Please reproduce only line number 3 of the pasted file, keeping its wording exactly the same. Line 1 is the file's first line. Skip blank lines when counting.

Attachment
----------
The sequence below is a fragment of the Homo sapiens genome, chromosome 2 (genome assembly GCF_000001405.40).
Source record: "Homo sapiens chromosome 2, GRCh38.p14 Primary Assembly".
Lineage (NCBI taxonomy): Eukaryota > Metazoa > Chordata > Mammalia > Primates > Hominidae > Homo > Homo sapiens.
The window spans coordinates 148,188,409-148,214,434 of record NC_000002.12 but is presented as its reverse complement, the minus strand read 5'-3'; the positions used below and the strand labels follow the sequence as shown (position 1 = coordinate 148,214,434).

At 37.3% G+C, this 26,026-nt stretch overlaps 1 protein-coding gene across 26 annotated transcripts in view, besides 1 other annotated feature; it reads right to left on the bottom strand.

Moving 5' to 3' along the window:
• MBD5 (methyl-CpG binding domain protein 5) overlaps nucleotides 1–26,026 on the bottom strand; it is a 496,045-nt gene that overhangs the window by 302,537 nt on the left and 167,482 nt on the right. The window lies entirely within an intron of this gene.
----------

Lineage (NCBI taxonomy): Eukaryota > Metazoa > Chordata > Mammalia > Primates > Hominidae > Homo > Homo sapiens.